What Does the Stopping Grinch Bots Act Mean for Retailers and Consumers?
On Black Friday 2018, the busiest shopping day of the year, four U.S. congressmen proposed a bill, the Stopping Grinch Bots Act, which focused on making it illegal to use bots to shop online and outlaw reselling items purchased by bots.
The bill builds upon the Better Online Ticket Sales (BOTS) Act of 2016 that made it illegal to purchase tickets to events in mass quantities, which ultimately drove up prices for other buyers. Many will remember how it was nearly impossible to get tickets to the Broadway production of “Hamilton” and “Harry Potter” in 2016 and 2017, respectively. This isn’t a new problem, however. One of my favorite bands, the Foo Fighters, sold tickets for one of its most in demand shows physically at the venue to prevent bots from scooping up tickets. And while the popularity of these hit shows definitely made queues longer, much of the pain was a result of cyber attackers using bots to quickly buy tickets and then resell them elsewhere for financial gain.
The BOTS Act was a good first step towards limiting the automated bot threat, but it also fell short when thinking about the many ways we all purchase online. The Act only applies to ticket sales, and proved to be difficult for law enforcement to effectively prosecute offenders. In the end, the BOTS Act didn't do much to hinder cyber attackers from using malicious bots.
The Stopping Grinch Bots Act takes it another step further by broadening the scope of the activity deemed illegal as well as the goods/products/services it applies to.
But what does all this mean for retailers? And how about for consumers? And most importantly, will this work?
What's a Bot?
The latest research on bot traffic shows that e-commerce sites and retailers face a more sophisticated bot threat than any other industry. Since the dawn of online retail, hackers have capitalized on any opportunity to abuse the system. In the case of retail, hackers use automated bots to scrape up mass quantities of in-demand products, immediately reselling them at an incredible markup to turn a profit.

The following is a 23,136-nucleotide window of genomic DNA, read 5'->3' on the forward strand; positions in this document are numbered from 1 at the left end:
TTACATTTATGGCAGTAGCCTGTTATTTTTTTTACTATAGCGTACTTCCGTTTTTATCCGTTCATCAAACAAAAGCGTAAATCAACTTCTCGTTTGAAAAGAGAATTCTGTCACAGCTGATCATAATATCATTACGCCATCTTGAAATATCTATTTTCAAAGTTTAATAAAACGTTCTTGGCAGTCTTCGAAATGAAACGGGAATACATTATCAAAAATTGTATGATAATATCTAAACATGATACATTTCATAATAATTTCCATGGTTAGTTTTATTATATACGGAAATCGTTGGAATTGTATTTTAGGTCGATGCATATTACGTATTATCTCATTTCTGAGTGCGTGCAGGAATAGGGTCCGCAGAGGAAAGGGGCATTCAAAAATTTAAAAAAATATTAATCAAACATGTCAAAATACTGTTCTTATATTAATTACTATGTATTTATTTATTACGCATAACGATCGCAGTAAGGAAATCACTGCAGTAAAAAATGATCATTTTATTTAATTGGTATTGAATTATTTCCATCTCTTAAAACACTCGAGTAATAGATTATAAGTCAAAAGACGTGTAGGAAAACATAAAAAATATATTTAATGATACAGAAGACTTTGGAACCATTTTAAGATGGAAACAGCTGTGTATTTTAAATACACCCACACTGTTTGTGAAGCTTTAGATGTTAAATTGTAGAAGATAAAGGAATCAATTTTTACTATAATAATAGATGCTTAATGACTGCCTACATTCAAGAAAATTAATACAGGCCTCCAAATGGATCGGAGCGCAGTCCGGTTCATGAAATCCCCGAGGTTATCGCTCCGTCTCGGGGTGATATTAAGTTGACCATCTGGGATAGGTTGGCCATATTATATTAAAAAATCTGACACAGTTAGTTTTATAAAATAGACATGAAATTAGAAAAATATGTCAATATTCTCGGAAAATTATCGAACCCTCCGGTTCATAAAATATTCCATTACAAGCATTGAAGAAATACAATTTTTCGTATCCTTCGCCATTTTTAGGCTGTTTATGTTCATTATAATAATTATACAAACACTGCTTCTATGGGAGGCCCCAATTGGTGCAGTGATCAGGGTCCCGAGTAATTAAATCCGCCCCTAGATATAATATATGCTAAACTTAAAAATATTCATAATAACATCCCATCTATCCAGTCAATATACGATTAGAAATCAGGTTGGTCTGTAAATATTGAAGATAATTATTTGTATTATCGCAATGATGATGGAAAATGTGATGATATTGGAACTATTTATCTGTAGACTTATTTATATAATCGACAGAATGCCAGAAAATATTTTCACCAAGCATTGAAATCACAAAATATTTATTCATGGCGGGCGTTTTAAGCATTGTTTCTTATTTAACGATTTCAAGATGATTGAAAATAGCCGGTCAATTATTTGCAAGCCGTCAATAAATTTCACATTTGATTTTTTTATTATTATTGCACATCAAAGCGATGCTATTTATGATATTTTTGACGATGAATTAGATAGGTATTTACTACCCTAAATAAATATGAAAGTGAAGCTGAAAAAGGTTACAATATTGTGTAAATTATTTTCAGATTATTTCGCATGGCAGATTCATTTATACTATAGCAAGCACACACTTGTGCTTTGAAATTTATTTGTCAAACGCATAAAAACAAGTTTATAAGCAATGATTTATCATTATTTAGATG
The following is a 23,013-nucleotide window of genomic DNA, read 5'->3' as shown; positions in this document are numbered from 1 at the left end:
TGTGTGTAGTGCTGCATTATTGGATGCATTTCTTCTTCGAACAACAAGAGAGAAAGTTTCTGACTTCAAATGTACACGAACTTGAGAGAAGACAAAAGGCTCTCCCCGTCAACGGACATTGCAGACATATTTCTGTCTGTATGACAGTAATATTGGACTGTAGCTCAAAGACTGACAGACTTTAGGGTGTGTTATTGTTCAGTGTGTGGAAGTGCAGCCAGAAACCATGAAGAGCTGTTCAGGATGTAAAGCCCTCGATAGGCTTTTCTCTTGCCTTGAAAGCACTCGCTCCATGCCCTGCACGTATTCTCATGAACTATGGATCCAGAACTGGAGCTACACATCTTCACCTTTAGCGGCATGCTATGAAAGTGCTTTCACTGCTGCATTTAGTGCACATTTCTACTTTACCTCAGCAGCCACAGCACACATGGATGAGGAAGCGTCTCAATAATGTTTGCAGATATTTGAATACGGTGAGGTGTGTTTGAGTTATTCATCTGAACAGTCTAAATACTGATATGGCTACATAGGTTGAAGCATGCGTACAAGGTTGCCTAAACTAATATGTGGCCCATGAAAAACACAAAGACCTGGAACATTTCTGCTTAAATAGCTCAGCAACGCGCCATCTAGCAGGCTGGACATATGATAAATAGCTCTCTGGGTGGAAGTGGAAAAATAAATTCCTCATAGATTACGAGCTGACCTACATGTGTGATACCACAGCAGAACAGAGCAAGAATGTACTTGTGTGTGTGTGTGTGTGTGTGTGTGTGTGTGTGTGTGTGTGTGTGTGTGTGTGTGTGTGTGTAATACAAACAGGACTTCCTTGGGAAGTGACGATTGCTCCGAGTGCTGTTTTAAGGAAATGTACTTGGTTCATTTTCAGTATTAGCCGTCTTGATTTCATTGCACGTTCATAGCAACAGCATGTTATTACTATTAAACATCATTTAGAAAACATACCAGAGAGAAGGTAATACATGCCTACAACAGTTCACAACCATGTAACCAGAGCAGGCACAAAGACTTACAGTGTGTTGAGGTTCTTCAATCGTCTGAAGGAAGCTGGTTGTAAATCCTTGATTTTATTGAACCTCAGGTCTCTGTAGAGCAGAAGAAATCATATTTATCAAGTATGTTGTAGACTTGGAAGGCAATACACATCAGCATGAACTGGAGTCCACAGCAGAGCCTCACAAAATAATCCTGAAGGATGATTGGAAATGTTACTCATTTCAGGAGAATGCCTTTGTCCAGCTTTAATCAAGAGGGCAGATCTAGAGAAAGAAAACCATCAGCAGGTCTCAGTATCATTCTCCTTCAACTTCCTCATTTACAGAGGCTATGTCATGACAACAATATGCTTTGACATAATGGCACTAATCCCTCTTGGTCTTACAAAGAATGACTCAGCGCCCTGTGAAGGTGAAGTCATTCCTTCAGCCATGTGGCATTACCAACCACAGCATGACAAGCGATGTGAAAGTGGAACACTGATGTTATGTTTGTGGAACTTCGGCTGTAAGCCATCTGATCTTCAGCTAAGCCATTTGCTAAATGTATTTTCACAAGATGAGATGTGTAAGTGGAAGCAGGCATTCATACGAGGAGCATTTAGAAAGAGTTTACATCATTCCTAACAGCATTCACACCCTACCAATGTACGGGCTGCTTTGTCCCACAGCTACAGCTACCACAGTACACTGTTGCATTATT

Consumers are spending more money year-round on limited-edition or high-demand products like the season’s hottest toys or the latest shoe release. This demand is exactly the motivation malicious attackers need to exploit retailers and consumers. And automated bots are the easiest method for attackers to get their hands on these goods. Because of their ability to rapidly repeat a specific task, bots are used to do things at a scale that humans can’t or simply don’t want to do. In fact, the latest research says bots make up more than half of all internet activity and, more specifically, bad bots make up almost 30 percent of all internet traffic.
This does pose the question: Why don’t websites just block all bots? Unfortunately, the solution isn’t quite that simple. One problem is that retailers, whose primary focus is to sell products, shouldn’t be required to add complexities which could hinder sales. And given the subtlety and nuance with which many bots now operate, a blanket attempt to block all bots could potentially block legitimate customers instead, which is the worst-case scenario for any business. Another consideration is “if there's a will, then there’s a way.” This is the mantra of malicious hackers, as they're determined to find a way around security measures that block particular traffic. For example, if an e-commerce site was to block all traffic coming from a country it didn't do business in such as North Korea, a North Korean hacker can hop on a VPN to get around it.